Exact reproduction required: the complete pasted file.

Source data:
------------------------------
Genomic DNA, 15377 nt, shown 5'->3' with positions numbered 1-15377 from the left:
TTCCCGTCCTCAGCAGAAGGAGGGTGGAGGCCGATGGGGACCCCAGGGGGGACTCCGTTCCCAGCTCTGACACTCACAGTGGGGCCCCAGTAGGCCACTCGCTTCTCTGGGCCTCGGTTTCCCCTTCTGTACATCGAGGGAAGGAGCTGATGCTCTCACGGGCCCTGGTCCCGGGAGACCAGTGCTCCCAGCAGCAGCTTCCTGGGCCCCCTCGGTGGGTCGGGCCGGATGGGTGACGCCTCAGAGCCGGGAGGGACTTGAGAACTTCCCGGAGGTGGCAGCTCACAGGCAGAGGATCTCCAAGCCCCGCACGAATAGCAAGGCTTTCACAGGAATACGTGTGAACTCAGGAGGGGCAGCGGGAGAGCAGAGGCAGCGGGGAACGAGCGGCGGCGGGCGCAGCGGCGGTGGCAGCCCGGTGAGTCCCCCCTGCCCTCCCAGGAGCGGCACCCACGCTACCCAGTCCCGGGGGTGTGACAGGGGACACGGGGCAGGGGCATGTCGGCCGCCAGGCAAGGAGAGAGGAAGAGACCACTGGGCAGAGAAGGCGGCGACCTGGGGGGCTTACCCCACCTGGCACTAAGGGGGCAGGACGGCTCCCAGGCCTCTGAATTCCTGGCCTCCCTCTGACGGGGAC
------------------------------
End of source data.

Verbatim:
Genomic DNA, 15377 nt, shown 5'->3' with positions numbered 1-15377 from the left:
TTCCCGTCCTCAGCAGAAGGAGGGTGGAGGCCGATGGGGACCCCAGGGGGGACTCCGTTCCCAGCTCTGACACTCACAGTGGGGCCCCAGTAGGCCACTCGCTTCTCTGGGCCTCGGTTTCCCCTTCTGTACATCGAGGGAAGGAGCTGATGCTCTCACGGGCCCTGGTCCCGGGAGACCAGTGCTCCCAGCAGCAGCTTCCTGGGCCCCCTCGGTGGGTCGGGCCGGATGGGTGACGCCTCAGAGCCGGGAGGGACTTGAGAACTTCCCGGAGGTGGCAGCTCACAGGCAGAGGATCTCCAAGCCCCGCACGAATAGCAAGGCTTTCACAGGAATACGTGTGAACTCAGGAGGGGCAGCGGGAGAGCAGAGGCAGCGGGGAACGAGCGGCGGCGGGCGCAGCGGCGGTGGCAGCCCGGTGAGTCCCCCCTGCCCTCCCAGGAGCGGCACCCACGCTACCCAGTCCCGGGGGTGTGACAGGGGACACGGGGCAGGGGCATGTCGGCCGCCAGGCAAGGAGAGAGGAAGAGACCACTGGGCAGAGAAGGCGGCGACCTGGGGGGCTTACCCCACCTGGCACTAAGGGGGCAGGACGGCTCCCAGGCCTCTGAATTCCTGGCCTCCCTCTGACGGGGAC